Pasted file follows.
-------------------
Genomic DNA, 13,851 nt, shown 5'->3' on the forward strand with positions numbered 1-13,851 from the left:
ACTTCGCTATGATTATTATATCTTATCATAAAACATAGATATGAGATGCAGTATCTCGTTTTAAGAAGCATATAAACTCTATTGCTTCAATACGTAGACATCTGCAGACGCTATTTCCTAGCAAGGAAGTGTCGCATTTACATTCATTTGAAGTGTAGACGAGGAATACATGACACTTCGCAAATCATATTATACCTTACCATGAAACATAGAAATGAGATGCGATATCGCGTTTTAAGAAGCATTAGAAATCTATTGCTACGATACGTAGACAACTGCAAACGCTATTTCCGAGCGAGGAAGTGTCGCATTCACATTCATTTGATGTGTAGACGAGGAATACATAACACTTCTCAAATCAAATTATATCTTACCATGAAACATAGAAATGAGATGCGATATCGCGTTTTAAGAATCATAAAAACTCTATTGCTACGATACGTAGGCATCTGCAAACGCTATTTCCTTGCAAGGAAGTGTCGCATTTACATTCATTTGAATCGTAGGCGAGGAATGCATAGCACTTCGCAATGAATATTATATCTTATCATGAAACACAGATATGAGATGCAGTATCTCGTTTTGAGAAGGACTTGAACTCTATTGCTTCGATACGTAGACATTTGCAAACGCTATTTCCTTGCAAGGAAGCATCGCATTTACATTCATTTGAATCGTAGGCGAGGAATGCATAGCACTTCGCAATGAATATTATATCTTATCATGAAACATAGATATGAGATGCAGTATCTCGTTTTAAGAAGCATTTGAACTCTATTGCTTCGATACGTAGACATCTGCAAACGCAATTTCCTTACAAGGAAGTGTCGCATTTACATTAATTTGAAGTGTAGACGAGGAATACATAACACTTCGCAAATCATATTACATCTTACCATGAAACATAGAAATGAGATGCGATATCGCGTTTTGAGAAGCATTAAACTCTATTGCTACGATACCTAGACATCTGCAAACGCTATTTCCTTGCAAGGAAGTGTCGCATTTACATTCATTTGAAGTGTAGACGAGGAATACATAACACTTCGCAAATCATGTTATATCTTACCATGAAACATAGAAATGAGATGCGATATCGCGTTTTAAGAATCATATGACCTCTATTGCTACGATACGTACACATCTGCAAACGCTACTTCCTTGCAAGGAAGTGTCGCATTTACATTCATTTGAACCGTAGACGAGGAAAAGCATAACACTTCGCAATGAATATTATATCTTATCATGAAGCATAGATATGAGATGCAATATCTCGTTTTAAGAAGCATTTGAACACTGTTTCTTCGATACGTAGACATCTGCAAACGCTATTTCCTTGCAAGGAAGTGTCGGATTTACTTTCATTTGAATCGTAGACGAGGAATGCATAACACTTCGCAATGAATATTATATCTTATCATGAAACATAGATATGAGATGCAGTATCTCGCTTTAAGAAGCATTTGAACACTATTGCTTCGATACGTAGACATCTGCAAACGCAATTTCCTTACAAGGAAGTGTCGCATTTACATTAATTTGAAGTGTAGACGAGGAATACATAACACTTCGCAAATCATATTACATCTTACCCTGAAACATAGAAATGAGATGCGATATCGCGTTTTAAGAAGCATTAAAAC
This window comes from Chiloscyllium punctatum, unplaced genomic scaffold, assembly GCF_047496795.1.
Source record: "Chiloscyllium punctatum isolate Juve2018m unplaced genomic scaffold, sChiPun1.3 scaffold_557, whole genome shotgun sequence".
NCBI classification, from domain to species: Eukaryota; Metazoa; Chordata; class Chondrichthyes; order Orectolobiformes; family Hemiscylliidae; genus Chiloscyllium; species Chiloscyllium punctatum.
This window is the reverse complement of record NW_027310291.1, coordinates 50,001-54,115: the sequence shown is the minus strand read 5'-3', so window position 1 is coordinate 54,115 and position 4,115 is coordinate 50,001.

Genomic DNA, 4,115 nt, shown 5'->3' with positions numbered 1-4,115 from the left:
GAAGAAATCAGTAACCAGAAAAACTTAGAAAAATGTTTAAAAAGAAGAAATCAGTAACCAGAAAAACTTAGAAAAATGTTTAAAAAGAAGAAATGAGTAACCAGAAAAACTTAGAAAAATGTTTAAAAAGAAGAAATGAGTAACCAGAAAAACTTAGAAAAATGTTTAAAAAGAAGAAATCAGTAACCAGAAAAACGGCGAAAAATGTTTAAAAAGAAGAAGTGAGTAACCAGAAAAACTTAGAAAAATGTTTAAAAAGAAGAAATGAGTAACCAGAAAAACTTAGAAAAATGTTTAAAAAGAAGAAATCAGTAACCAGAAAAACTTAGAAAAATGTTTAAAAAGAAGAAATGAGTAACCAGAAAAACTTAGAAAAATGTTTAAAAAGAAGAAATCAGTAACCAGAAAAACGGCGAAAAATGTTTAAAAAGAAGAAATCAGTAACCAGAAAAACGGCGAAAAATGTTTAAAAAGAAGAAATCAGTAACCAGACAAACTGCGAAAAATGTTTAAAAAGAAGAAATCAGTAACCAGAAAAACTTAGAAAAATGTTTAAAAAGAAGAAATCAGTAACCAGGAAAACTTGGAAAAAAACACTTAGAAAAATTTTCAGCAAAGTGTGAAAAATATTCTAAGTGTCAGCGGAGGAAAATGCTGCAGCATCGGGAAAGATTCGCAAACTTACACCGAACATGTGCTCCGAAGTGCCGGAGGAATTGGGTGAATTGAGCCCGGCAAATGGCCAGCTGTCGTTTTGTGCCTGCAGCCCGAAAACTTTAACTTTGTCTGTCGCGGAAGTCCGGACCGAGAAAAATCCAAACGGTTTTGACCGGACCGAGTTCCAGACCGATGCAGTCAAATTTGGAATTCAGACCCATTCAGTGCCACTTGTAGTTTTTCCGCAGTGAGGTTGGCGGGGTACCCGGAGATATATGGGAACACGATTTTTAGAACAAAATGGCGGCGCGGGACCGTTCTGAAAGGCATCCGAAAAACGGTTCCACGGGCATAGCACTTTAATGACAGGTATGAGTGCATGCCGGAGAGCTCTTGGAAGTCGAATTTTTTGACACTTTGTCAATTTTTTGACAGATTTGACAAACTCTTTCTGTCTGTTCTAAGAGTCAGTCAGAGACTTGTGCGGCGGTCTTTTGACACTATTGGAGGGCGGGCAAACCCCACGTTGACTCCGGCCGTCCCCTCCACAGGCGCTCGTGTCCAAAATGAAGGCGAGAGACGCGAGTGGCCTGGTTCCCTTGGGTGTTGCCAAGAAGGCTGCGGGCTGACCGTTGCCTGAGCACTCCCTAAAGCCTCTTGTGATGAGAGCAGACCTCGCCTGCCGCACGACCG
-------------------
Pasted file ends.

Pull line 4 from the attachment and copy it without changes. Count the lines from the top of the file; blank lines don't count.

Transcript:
Source record: "Chiloscyllium punctatum isolate Juve2018m unplaced genomic scaffold, sChiPun1.3 scaffold_557, whole genome shotgun sequence".